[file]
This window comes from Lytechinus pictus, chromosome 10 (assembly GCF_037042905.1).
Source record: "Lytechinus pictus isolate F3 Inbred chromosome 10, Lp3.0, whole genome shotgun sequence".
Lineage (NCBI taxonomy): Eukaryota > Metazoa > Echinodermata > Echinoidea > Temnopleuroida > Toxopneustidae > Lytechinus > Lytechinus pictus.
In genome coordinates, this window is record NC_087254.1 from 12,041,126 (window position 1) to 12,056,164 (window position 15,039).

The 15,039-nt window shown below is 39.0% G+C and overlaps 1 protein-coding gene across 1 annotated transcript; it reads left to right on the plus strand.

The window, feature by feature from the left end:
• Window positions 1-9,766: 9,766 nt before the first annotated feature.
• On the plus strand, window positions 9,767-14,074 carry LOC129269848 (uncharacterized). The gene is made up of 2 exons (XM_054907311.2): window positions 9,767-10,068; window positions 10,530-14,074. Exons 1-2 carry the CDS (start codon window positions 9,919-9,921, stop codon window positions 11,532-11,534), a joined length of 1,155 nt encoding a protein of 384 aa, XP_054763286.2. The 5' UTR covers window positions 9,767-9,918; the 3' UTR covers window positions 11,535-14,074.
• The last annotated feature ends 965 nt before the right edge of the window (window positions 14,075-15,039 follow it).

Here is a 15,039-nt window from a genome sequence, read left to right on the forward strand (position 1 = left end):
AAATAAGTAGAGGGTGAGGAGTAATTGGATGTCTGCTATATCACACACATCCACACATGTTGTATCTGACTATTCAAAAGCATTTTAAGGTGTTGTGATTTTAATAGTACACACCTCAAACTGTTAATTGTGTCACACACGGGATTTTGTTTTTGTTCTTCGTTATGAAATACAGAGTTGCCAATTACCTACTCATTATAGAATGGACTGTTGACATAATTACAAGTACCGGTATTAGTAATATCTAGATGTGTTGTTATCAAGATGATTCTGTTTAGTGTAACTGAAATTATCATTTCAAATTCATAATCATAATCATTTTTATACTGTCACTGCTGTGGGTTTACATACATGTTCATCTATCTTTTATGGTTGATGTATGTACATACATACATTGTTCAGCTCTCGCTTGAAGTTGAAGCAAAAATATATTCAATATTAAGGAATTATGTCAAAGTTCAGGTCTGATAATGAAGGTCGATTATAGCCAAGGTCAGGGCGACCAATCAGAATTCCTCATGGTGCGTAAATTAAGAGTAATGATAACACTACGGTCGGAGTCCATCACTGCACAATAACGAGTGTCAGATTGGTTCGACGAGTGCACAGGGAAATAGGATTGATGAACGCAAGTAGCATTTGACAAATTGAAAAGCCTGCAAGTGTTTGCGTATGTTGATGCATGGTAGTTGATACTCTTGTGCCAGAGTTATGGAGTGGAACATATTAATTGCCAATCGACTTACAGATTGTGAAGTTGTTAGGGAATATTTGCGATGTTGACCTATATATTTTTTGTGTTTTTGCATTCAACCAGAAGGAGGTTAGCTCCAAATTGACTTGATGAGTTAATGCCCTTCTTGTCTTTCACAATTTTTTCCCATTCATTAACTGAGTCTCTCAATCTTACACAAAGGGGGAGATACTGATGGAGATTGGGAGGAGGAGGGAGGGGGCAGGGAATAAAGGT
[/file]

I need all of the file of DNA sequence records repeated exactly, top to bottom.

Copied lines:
This window comes from Lytechinus pictus, chromosome 10 (assembly GCF_037042905.1).
Source record: "Lytechinus pictus isolate F3 Inbred chromosome 10, Lp3.0, whole genome shotgun sequence".
Lineage (NCBI taxonomy): Eukaryota > Metazoa > Echinodermata > Echinoidea > Temnopleuroida > Toxopneustidae > Lytechinus > Lytechinus pictus.
In genome coordinates, this window is record NC_087254.1 from 12,041,126 (window position 1) to 12,056,164 (window position 15,039).

The 15,039-nt window shown below is 39.0% G+C and overlaps 1 protein-coding gene across 1 annotated transcript; it reads left to right on the plus strand.

The window, feature by feature from the left end:
• Window positions 1-9,766: 9,766 nt before the first annotated feature.
• On the plus strand, window positions 9,767-14,074 carry LOC129269848 (uncharacterized). The gene is made up of 2 exons (XM_054907311.2): window positions 9,767-10,068; window positions 10,530-14,074. Exons 1-2 carry the CDS (start codon window positions 9,919-9,921, stop codon window positions 11,532-11,534), a joined length of 1,155 nt encoding a protein of 384 aa, XP_054763286.2. The 5' UTR covers window positions 9,767-9,918; the 3' UTR covers window positions 11,535-14,074.
• The last annotated feature ends 965 nt before the right edge of the window (window positions 14,075-15,039 follow it).

Here is a 15,039-nt window from a genome sequence, read left to right on the forward strand (position 1 = left end):
AAATAAGTAGAGGGTGAGGAGTAATTGGATGTCTGCTATATCACACACATCCACACATGTTGTATCTGACTATTCAAAAGCATTTTAAGGTGTTGTGATTTTAATAGTACACACCTCAAACTGTTAATTGTGTCACACACGGGATTTTGTTTTTGTTCTTCGTTATGAAATACAGAGTTGCCAATTACCTACTCATTATAGAATGGACTGTTGACATAATTACAAGTACCGGTATTAGTAATATCTAGATGTGTTGTTATCAAGATGATTCTGTTTAGTGTAACTGAAATTATCATTTCAAATTCATAATCATAATCATTTTTATACTGTCACTGCTGTGGGTTTACATACATGTTCATCTATCTTTTATGGTTGATGTATGTACATACATACATTGTTCAGCTCTCGCTTGAAGTTGAAGCAAAAATATATTCAATATTAAGGAATTATGTCAAAGTTCAGGTCTGATAATGAAGGTCGATTATAGCCAAGGTCAGGGCGACCAATCAGAATTCCTCATGGTGCGTAAATTAAGAGTAATGATAACACTACGGTCGGAGTCCATCACTGCACAATAACGAGTGTCAGATTGGTTCGACGAGTGCACAGGGAAATAGGATTGATGAACGCAAGTAGCATTTGACAAATTGAAAAGCCTGCAAGTGTTTGCGTATGTTGATGCATGGTAGTTGATACTCTTGTGCCAGAGTTATGGAGTGGAACATATTAATTGCCAATCGACTTACAGATTGTGAAGTTGTTAGGGAATATTTGCGATGTTGACCTATATATTTTTTGTGTTTTTGCATTCAACCAGAAGGAGGTTAGCTCCAAATTGACTTGATGAGTTAATGCCCTTCTTGTCTTTCACAATTTTTTCCCATTCATTAACTGAGTCTCTCAATCTTACACAAAGGGGGAGATACTGATGGAGATTGGGAGGAGGAGGGAGGGGGCAGGGAATAAAGGT